Only Better Intelligence Can Tame Growing Threat to Private Healthcare Information

Only Better Intelligence Can Tame Growing Threat to Private Healthcare Information
Rachel Weeks

Guest post by Rachel Weeks, director at Courion Corp.

Medical records are confidential. Until a breach occurs and they are let loose on the public, which occurs more often than we think. We need to do better.

According to Ponemon Institute’s Third Annual Benchmark Study on Patient Privacy & Data Security, more than nine in 10 healthcare organizations have had at least one data breach in the past two years. Nearly half have had more than five data breaches in the same period. Breaches cost organizations more than $2 million on average over a two-year period, and the cost is rising. The potential annual cost is nearly $7 billion.[1]

As privacy and security concerns grow and technology becomes more sophisticated, you’d imagine breach rates would be on the decline. But more healthcare organizations are being victimized more often, according to the study, and most aren’t sure they can prevent or quickly detect all patient data loss or theft.

One contributor: data is simply becoming harder to control.

“Technologies that promise greater productivity and convenience such as mobile devices, file-sharing applications and cloud-based services are difficult to secure,” says the report. “Employee mistakes and negligence also continue to be a significant cause of data breach incidents. Another worry presented in this research is that sophisticated and stealthy attacks by criminals have been steadily increasing since 2010.”

You can’t blame the IT staff. There’s far more going on in the average healthcare organization than staff can reasonably handle.

Change is overwhelming

For years healthcare organizations have looked to traditional identity and access management (IAM) solutions to optimize efficiency and secure access to sensitive data. These IAM implementations typically started with user provisioning, a process that put controls in place to ensure users were given only the access rights they needed to do their job. Then, for governance, the organizations would perform periodic reviews or certifications – say, every three, six, nine, 12 months – to validate that those access rights were in line with policy.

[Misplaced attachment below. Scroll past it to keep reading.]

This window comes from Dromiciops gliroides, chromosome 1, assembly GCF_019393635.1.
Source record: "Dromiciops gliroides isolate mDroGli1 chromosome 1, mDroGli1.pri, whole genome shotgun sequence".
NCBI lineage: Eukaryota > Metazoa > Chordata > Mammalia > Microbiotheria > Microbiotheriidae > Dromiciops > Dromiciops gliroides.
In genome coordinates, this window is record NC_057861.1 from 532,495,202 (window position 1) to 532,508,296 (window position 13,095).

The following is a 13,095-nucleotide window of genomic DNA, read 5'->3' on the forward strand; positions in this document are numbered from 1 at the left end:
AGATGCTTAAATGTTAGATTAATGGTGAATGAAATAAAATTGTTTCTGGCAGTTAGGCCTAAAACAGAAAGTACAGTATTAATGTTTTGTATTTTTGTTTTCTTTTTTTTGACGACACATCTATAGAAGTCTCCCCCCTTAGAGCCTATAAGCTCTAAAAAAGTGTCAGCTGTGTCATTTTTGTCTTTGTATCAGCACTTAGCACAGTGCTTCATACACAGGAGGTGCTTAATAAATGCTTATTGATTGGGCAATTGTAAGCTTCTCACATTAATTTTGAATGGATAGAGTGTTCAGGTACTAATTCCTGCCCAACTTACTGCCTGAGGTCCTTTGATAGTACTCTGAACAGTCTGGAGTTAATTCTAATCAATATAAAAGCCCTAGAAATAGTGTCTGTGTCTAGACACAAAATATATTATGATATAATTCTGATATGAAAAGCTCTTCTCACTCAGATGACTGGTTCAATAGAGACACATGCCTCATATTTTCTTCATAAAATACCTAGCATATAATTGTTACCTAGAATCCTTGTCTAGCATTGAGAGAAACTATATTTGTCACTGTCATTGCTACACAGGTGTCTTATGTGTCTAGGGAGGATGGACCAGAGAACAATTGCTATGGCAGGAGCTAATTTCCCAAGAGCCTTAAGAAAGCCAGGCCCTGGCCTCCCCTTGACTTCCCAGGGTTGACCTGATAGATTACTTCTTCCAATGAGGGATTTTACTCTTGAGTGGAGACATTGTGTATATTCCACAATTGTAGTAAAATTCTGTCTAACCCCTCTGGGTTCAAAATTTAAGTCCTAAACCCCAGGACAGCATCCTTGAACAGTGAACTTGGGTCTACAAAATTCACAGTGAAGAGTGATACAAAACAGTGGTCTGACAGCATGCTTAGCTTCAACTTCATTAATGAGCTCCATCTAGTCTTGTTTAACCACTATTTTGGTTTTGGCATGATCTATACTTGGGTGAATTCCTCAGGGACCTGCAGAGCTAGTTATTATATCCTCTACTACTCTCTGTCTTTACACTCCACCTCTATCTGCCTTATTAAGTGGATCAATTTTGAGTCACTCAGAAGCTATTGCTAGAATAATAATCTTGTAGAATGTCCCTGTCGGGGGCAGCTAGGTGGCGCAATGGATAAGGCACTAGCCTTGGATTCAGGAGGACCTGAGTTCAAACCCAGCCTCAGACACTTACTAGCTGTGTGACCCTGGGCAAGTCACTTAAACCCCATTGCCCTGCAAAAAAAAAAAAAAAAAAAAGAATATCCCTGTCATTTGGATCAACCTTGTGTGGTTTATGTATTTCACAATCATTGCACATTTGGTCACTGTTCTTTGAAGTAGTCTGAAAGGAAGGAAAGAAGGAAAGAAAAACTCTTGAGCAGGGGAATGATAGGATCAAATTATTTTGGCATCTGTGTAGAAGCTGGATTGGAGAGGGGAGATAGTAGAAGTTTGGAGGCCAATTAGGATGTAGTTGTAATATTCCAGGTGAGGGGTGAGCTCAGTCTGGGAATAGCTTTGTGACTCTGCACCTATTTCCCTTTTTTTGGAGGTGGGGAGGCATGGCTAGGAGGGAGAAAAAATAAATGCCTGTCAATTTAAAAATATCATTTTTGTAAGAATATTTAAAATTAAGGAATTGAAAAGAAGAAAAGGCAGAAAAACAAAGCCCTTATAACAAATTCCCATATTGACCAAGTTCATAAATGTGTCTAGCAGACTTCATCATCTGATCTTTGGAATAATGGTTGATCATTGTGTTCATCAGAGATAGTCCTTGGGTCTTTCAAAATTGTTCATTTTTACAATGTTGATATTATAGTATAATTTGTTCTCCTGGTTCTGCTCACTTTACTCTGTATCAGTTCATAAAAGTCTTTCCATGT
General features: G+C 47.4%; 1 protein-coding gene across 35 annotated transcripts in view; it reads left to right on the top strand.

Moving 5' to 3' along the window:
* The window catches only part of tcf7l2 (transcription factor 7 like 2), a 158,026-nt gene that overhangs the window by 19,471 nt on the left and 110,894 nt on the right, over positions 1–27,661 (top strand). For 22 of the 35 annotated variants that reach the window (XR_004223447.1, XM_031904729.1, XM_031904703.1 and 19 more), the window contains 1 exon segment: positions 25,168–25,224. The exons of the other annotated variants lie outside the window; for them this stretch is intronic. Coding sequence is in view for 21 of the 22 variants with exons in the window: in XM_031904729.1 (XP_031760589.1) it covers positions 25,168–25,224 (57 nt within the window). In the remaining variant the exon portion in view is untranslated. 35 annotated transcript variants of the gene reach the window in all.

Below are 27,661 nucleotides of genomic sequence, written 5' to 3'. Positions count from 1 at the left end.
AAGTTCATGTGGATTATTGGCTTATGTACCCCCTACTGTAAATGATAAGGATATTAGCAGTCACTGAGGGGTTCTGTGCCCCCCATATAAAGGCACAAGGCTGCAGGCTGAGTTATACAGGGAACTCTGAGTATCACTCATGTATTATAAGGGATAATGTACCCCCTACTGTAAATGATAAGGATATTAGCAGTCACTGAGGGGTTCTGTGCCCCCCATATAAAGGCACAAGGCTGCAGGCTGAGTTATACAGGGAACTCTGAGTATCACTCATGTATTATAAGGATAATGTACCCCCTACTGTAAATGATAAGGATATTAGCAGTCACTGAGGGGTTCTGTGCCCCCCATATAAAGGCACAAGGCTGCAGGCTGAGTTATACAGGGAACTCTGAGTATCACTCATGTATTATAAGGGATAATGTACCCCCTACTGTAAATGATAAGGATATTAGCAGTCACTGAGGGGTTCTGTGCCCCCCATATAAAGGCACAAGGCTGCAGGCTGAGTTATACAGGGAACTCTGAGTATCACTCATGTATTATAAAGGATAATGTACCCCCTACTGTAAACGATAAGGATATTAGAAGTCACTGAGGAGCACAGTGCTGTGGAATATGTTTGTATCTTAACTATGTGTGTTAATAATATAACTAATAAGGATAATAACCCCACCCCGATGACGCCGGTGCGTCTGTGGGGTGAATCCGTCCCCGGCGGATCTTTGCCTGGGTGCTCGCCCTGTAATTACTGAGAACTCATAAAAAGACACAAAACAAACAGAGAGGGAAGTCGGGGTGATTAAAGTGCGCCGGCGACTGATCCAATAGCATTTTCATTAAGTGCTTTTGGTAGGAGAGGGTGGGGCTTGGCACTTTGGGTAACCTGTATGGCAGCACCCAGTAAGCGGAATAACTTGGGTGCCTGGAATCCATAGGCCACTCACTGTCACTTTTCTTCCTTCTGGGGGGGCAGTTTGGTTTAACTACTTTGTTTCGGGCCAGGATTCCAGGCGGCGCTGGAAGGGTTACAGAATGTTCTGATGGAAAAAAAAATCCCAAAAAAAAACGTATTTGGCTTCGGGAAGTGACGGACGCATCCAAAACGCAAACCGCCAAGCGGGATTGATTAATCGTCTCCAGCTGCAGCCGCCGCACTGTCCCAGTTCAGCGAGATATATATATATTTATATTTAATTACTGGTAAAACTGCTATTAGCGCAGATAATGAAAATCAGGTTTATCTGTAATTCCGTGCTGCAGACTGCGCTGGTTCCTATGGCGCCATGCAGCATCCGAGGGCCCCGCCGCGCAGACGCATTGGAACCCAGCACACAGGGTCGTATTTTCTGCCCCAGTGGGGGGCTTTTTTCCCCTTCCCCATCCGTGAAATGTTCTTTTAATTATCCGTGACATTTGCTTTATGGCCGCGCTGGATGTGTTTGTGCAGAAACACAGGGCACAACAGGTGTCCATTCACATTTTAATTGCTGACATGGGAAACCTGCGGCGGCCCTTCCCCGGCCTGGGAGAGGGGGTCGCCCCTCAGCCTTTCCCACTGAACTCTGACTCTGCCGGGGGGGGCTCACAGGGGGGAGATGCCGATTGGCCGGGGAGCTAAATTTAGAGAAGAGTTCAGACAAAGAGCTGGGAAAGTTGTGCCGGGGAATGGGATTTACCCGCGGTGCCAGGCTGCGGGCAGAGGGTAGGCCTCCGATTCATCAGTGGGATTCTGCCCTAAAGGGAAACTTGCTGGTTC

But so much change can occur in the months between provisioning and certification: business changes, infrastructure changes, regulatory changes, new resources coming online, new roles and policies, not to mention hirings, firings and transfers, particularly in the healthcare industry with thousands of employees and many more contractors and affiliates. This creates an overwhelming amount of data detailing who has access to sensitive patient information. We call these intervals between provisioning and certification the “IAM security gap.”

As the Ponemon study says, “Many healthcare organizations struggle with a lack of technologies, resources and trained personnel to deal with privacy and data security risks.”

That’s an understatement.

However you characterize it, the IAM gap leaves an organization’s sensitive company information at risk to a range of threats, both internal and external. It can be months from the time someone gains inappropriate access rights or inadvertently accesses sensitive data to when the organization is able to discover it through periodic certifications. To date, existing IAM approaches have not provided the technology and flexibility to get a real-time view of policy and governance violations to help organizations efficiently manage the risk of improper access to patient data.

Closing the IAM Gap

Bridging the abyss between provisioning and certification requires clear understanding of what is actually happening in those billions of constantly changing access relationships created by changing people, computing resources, rights, duties and company policies. The challenge is somehow processing what human minds, or even relational databases, cannot. What’s missing is a real-time holistic view of access risk. The missing ingredient is access intelligence.

The only way to achieve access intelligence is by aggregating all the IAM data – the identity policy, activity, entitlement and resource data generated via those billions of constantly changing access relationships – into a data warehouse just like the ones you use for business intelligence in other areas of the organization. The data warehouse should embody advanced information security, policy and governance domain expertise. Then you need to constantly apply predictive analytics to that data to analyze access risk throughout your entire organization – literally every two minutes or so. Properly constructed, an access intelligence system like this can uncover deeply embedded policy violations or improper access. It can generate instant alerts on those violations, or produce graphical “heat maps” spotlighting looming risks and security breaches.

A system like this helps you find the needle in the haystack you wouldn’t otherwise discover. For example, a nurse might be authorized to search and retrieve his hospital’s pediatric records, but if he is suddenly retrieving records from oncology, dermatology and urology, well, that’s a potential problem that won’t show up without powerful analytics.

Such an access intelligence system can help healthcare organizations:

With luck, Ponemon will have less to report in the years to come.

Rachel Weeks is a director at Courion Corp., the leader in risk-driven identity and access management.

[1] if every hospital/clinic in the country experienced the average impact